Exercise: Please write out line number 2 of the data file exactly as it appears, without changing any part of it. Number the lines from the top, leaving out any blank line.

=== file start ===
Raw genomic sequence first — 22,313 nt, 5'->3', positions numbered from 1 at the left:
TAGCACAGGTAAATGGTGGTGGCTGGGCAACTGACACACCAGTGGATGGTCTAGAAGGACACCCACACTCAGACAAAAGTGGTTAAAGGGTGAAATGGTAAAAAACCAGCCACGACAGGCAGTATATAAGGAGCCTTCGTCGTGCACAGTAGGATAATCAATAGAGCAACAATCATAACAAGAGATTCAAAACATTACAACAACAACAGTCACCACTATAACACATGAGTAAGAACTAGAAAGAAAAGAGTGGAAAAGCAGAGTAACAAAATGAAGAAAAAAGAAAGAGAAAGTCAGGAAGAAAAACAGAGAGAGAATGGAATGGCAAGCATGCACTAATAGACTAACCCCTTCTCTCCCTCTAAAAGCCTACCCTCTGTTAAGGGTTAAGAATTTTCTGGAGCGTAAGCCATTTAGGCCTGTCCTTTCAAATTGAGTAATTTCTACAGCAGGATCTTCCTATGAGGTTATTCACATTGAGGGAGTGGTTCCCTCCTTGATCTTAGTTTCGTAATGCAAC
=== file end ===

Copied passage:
TAGCACAGGTAAATGGTGGTGGCTGGGCAACTGACACACCAGTGGATGGTCTAGAAGGACACCCACACTCAGACAAAAGTGGTTAAAGGGTGAAATGGTAAAAAACCAGCCACGACAGGCAGTATATAAGGAGCCTTCGTCGTGCACAGTAGGATAATCAATAGAGCAACAATCATAACAAGAGATTCAAAACATTACAACAACAACAGTCACCACTATAACACATGAGTAAGAACTAGAAAGAAAAGAGTGGAAAAGCAGAGTAACAAAATGAAGAAAAAAGAAAGAGAAAGTCAGGAAGAAAAACAGAGAGAGAATGGAATGGCAAGCATGCACTAATAGACTAACCCCTTCTCTCCCTCTAAAAGCCTACCCTCTGTTAAGGGTTAAGAATTTTCTGGAGCGTAAGCCATTTAGGCCTGTCCTTTCAAATTGAGTAATTTCTACAGCAGGATCTTCCTATGAGGTTATTCACATTGAGGGAGTGGTTCCCTCCTTGATCTTAGTTTCGTAATGCAAC